In 1936, the state’s Conservation Department brought another tower to the summit, this time a steel structure erected purely as an observatory for the hikers who continued to flock to the mountain. Efforts were made in 1948 to create a highway that would lead to the observatory. Senator Arthur A. Wicks of Kingston and Assemblyman John F. Wadlin of Lloyd proposed the creation of a state monument dedicated to the men and women who had served in World War II. The monument would be situated at Slide’s summit. The design would be similar to a monument and observatory dedicated to those who served during World War I, which had been constructed previously on Whiteface Mountain in the Adirondacks. The resolution ultimately was not adopted, and though other plans were made to enhance the observatory at Slide over the years, little action was taken. By 1968, the tower had been vandalized so severely that the decision was made to remove it.

By the 1990s, a wilderness plan for the Slide Mountain region had been developed by the New York State Department of Environmental Conservation. Part of the plan determined that the region should remain as undisturbed as possible, thereby ensuring that no further development, including any future observation towers, would take place at the summit.

A hike to the summit of Slide Mountain is still possible today, and thanks to conservation efforts in the region, the views are much the same as they were in the late 1800s, as described by Richard Lionel De Lisser in his Picturesque Ulster:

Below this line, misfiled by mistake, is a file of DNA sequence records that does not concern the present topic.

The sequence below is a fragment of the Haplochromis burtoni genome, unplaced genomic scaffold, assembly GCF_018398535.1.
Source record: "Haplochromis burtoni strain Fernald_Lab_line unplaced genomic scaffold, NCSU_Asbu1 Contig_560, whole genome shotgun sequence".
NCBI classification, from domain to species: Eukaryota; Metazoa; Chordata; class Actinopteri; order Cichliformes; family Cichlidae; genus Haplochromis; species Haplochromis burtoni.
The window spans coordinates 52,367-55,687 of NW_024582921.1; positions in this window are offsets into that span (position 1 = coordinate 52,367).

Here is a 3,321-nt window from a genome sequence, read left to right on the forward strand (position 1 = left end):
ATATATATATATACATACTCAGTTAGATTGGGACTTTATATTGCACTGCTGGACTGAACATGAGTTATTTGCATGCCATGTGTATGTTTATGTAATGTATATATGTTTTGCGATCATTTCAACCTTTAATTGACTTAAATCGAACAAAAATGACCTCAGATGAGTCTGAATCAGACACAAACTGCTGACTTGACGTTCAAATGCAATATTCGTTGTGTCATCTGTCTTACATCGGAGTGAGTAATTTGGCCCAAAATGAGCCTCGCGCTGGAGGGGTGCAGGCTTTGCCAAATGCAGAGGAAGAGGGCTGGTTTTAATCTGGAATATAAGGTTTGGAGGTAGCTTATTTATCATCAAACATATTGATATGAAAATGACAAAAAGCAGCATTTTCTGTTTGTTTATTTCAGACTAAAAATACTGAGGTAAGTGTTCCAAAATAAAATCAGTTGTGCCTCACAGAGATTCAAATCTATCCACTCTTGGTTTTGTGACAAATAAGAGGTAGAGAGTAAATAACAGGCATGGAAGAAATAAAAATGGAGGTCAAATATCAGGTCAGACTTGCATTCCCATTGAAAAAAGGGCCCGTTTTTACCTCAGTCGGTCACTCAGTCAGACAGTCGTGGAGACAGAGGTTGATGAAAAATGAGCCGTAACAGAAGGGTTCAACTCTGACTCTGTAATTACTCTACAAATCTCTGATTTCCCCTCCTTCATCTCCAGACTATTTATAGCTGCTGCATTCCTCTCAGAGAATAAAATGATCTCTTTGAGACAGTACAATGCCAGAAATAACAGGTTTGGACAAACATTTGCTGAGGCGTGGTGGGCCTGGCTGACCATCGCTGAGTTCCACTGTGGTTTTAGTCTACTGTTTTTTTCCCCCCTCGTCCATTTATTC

The view from Slide Mountain must be seen, and that more than once, to be comprehended. What one sees today, he may never see again. The atmosphere, clouds and light ever changing wipe out the picture of the moment to substitute another….the view obtained will never be forgotten.

Additional information on the Slide Mountain Wilderness lands, including hiking maps and camping information, can be found on the New York State Department of Environmental Conservation’s Forest Preserve Unit website:

Another early view of the observatory at Slide Mountain. Author's collection.

Posted in Catskill Mountains, City of Kingston, Firefighting, Landmarks, Lost Landmarks, Town of Lloyd, Town of Shandaken, Ulster County | Tagged , , , , , | Leave a comment

The Ulster County Fair: A Look Back

In celebration of the Ulster County Fair, which runs through this Sunday, here are a few highlights from the fair’s lengthy history.

A 1910 Ulster County Fair postcard. Author's collection.

The first Ulster County Fair was held in 1886 in Ellenville, thanks to the planning of the newly formed Southern Ulster Agricultural Society. The fair was held at the Ellenville Driving Park, the grounds of which were part of an estate owned by John W. Rode. (Today the Ellenville Elementary, Middle and High Schools stand on that site.) It ran for three days.

According to the booklet “A History of the Ulster County Fair: The First 100 Years,” by Carol Wills Laurito, “Admission to the [first] Fair was reasonable, too – a single ticket cost only 25 cents; a one-horse carriage ticket cost 10 cents while a two-horse carriage ticket was 25 cents.” In later years, admission to the Ulster County Fair was free; admission was once again charged beginning in 1975. At that point, the entrance fee was $1.00.